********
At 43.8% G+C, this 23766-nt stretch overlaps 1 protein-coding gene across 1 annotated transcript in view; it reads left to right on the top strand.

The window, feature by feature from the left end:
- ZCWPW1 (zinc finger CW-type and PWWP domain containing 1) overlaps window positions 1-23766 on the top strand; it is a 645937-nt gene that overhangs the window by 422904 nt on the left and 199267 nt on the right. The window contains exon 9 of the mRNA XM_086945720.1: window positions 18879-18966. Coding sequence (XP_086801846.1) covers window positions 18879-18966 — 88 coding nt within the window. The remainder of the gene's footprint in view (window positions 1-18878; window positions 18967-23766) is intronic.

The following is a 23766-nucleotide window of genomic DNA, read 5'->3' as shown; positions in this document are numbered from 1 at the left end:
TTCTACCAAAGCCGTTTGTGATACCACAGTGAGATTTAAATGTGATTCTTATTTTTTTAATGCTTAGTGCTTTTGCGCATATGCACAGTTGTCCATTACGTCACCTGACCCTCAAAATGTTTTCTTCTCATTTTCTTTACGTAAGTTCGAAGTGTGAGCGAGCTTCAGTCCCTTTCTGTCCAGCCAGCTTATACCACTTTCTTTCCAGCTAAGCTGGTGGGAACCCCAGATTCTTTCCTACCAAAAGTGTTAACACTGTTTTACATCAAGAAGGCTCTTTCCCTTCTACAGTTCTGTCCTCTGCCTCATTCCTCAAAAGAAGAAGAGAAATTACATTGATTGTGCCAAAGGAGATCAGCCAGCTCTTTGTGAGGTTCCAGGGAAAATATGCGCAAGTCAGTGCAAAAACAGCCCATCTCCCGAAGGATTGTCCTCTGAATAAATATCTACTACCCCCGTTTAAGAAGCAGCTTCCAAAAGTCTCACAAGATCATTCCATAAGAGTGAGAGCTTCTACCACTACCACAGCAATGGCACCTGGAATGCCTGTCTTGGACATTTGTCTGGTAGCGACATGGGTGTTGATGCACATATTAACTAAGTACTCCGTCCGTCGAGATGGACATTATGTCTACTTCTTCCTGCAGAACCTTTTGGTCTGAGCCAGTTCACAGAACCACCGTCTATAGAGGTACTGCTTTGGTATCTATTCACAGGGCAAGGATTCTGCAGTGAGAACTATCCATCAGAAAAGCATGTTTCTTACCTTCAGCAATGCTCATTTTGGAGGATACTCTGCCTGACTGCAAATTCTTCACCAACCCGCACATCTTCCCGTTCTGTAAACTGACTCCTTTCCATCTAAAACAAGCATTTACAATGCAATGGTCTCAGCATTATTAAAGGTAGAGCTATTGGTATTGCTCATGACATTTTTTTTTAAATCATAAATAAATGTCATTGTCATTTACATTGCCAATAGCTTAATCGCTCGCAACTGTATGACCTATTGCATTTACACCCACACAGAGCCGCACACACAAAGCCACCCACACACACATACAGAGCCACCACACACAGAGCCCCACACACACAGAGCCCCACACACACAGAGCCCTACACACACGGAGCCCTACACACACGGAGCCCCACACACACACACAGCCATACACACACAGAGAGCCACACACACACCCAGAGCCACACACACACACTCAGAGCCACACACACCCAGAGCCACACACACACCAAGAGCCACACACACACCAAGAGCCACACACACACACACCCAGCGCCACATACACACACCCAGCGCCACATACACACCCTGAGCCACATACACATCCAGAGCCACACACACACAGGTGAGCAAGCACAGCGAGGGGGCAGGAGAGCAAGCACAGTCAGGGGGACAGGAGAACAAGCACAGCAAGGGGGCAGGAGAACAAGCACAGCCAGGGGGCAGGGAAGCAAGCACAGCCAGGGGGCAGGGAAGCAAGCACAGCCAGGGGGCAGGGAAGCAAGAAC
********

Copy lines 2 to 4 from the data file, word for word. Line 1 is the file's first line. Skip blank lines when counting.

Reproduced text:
The window, feature by feature from the left end:
- ZCWPW1 (zinc finger CW-type and PWWP domain containing 1) overlaps window positions 1-23766 on the top strand; it is a 645937-nt gene that overhangs the window by 422904 nt on the left and 199267 nt on the right. The window contains exon 9 of the mRNA XM_086945720.1: window positions 18879-18966. Coding sequence (XP_086801846.1) covers window positions 18879-18966 — 88 coding nt within the window. The remainder of the gene's footprint in view (window positions 1-18878; window positions 18967-23766) is intronic.

The following is a 23766-nucleotide window of genomic DNA, read 5'->3' as shown; positions in this document are numbered from 1 at the left end: